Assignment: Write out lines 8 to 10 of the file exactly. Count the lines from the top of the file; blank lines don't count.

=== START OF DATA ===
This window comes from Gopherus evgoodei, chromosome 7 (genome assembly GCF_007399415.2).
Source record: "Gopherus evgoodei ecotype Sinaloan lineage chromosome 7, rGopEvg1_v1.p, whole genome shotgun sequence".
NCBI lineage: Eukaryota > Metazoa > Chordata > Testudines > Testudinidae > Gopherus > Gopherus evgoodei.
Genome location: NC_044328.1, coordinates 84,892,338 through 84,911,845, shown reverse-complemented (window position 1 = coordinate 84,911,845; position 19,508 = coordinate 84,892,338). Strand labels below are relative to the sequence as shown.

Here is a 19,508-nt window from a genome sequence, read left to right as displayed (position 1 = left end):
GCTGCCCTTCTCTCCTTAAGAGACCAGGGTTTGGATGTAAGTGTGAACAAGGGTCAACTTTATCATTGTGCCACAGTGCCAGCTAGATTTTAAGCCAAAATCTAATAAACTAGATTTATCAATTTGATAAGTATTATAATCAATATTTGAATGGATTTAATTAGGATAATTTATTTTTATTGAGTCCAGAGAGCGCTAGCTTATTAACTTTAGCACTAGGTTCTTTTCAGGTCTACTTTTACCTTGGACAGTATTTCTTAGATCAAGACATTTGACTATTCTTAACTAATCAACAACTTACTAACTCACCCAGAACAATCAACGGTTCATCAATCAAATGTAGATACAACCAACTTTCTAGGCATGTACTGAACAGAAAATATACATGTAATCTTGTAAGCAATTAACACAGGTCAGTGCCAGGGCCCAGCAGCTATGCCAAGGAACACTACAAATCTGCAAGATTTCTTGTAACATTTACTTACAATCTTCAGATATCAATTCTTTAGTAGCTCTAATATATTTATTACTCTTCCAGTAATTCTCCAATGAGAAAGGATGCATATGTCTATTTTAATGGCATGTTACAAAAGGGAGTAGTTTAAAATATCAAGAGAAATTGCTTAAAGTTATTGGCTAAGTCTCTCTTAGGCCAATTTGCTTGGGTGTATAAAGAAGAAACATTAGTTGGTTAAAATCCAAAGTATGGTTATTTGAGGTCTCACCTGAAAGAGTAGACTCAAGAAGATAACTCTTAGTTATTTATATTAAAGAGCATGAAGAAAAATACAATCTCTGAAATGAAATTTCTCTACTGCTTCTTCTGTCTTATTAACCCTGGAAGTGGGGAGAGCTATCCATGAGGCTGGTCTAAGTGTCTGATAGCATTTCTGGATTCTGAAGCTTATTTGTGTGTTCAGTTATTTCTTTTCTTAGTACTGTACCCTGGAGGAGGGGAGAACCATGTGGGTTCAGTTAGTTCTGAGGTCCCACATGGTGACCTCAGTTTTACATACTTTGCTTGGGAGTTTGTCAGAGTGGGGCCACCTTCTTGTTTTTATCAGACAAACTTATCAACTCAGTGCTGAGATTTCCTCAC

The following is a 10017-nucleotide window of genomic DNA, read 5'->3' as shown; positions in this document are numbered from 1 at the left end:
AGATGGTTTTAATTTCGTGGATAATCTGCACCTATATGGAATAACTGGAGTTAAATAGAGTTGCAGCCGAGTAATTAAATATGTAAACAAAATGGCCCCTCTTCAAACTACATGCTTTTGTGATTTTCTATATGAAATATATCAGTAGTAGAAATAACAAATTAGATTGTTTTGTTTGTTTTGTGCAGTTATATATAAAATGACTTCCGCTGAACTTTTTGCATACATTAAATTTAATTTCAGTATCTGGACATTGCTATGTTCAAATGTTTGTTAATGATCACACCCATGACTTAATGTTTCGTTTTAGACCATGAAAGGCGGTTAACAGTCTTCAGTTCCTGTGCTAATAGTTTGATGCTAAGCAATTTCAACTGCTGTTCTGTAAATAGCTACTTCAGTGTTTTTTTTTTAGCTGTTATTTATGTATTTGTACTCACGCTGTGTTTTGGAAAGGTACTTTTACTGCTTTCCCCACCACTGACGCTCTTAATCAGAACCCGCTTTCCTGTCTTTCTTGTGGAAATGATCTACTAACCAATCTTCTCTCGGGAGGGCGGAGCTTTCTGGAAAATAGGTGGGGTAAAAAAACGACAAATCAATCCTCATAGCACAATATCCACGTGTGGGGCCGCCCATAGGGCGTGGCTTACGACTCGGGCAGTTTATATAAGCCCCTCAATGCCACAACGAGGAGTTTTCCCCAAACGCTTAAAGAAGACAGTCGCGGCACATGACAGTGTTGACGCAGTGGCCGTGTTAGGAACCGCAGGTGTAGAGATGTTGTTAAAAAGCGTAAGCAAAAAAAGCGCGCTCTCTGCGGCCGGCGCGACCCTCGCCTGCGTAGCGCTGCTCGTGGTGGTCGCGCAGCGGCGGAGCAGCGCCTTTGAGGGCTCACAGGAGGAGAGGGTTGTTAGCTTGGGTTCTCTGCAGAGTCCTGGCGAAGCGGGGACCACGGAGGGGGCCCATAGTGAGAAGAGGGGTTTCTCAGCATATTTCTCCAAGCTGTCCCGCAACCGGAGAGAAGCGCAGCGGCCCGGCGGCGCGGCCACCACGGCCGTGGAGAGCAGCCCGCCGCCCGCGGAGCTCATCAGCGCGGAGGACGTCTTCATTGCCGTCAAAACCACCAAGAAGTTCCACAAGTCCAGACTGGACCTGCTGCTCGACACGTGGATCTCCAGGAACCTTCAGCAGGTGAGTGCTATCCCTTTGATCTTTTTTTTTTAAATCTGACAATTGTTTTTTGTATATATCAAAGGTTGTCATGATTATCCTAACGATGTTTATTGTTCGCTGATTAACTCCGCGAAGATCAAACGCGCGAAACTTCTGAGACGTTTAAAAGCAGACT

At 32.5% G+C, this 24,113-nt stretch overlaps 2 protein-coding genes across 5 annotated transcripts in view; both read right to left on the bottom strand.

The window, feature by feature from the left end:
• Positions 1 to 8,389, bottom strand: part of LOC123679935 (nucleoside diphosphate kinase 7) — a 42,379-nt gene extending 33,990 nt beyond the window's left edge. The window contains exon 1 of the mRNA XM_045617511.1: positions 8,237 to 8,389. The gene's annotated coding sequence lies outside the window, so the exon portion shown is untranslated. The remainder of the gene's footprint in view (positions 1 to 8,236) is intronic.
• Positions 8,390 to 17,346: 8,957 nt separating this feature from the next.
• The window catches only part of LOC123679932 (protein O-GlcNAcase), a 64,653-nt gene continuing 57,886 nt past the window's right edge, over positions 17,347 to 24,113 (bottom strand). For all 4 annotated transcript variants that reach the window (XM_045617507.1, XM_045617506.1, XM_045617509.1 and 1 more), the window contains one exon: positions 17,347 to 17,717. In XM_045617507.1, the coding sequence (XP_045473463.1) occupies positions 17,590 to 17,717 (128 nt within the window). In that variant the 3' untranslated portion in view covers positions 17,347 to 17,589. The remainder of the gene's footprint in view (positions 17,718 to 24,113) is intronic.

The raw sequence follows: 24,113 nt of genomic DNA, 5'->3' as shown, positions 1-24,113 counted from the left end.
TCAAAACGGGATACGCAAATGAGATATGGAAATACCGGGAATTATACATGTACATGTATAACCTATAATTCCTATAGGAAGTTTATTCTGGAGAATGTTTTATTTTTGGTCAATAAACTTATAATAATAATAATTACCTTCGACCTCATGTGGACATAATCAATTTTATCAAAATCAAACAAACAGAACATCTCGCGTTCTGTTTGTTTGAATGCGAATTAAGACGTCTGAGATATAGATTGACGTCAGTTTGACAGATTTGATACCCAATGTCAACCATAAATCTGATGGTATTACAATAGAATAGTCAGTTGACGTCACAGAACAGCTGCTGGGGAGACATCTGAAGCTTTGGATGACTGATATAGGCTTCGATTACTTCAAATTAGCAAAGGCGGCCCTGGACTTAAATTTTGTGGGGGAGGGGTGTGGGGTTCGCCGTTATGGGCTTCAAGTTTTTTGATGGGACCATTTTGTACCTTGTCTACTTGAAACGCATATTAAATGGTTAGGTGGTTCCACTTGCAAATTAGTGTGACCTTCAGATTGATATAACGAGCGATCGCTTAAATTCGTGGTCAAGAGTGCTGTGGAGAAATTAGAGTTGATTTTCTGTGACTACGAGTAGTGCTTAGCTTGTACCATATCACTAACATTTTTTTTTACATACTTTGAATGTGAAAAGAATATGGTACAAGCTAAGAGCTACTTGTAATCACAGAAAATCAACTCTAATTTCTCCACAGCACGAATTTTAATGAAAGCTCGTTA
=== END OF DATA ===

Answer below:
AGATGGTTTTAATTTCGTGGATAATCTGCACCTATATGGAATAACTGGAGTTAAATAGAGTTGCAGCCGAGTAATTAAATATGTAAACAAAATGGCCCCTCTTCAAACTACATGCTTTTGTGATTTTCTATATGAAATATATCAGTAGTAGAAATAACAAATTAGATTGTTTTGTTTGTTTTGTGCAGTTATATATAAAATGACTTCCGCTGAACTTTTTGCATACATTAAATTTAATTTCAGTATCTGGACATTGCTATGTTCAAATGTTTGTTAATGATCACACCCATGACTTAATGTTTCGTTTTAGACCATGAAAGGCGGTTAACAGTCTTCAGTTCCTGTGCTAATAGTTTGATGCTAAGCAATTTCAACTGCTGTTCTGTAAATAGCTACTTCAGTGTTTTTTTTTTAGCTGTTATTTATGTATTTGTACTCACGCTGTGTTTTGGAAAGGTACTTTTACTGCTTTCCCCACCACTGACGCTCTTAATCAGAACCCGCTTTCCTGTCTTTCTTGTGGAAATGATCTACTAACCAATCTTCTCTCGGGAGGGCGGAGCTTTCTGGAAAATAGGTGGGGTAAAAAAACGACAAATCAATCCTCATAGCACAATATCCACGTGTGGGGCCGCCCATAGGGCGTGGCTTACGACTCGGGCAGTTTATATAAGCCCCTCAATGCCACAACGAGGAGTTTTCCCCAAACGCTTAAAGAAGACAGTCGCGGCACATGACAGTGTTGACGCAGTGGCCGTGTTAGGAACCGCAGGTGTAGAGATGTTGTTAAAAAGCGTAAGCAAAAAAAGCGCGCTCTCTGCGGCCGGCGCGACCCTCGCCTGCGTAGCGCTGCTCGTGGTGGTCGCGCAGCGGCGGAGCAGCGCCTTTGAGGGCTCACAGGAGGAGAGGGTTGTTAGCTTGGGTTCTCTGCAGAGTCCTGGCGAAGCGGGGACCACGGAGGGGGCCCATAGTGAGAAGAGGGGTTTCTCAGCATATTTCTCCAAGCTGTCCCGCAACCGGAGAGAAGCGCAGCGGCCCGGCGGCGCGGCCACCACGGCCGTGGAGAGCAGCCCGCCGCCCGCGGAGCTCATCAGCGCGGAGGACGTCTTCATTGCCGTCAAAACCACCAAGAAGTTCCACAAGTCCAGACTGGACCTGCTGCTCGACACGTGGATCTCCAGGAACCTTCAGCAGGTGAGTGCTATCCCTTTGATCTTTTTTTTTTAAATCTGACAATTGTTTTTTGTATATATCAAAGGTTGTCATGATTATCCTAACGATGTTTATTGTTCGCTGATTAACTCCGCGAAGATCAAACGCGCGAAACTTCTGAGACGTTTAAAAGCAGACT

At 32.5% G+C, this 24,113-nt stretch overlaps 2 protein-coding genes across 5 annotated transcripts in view; both read right to left on the bottom strand.

The window, feature by feature from the left end: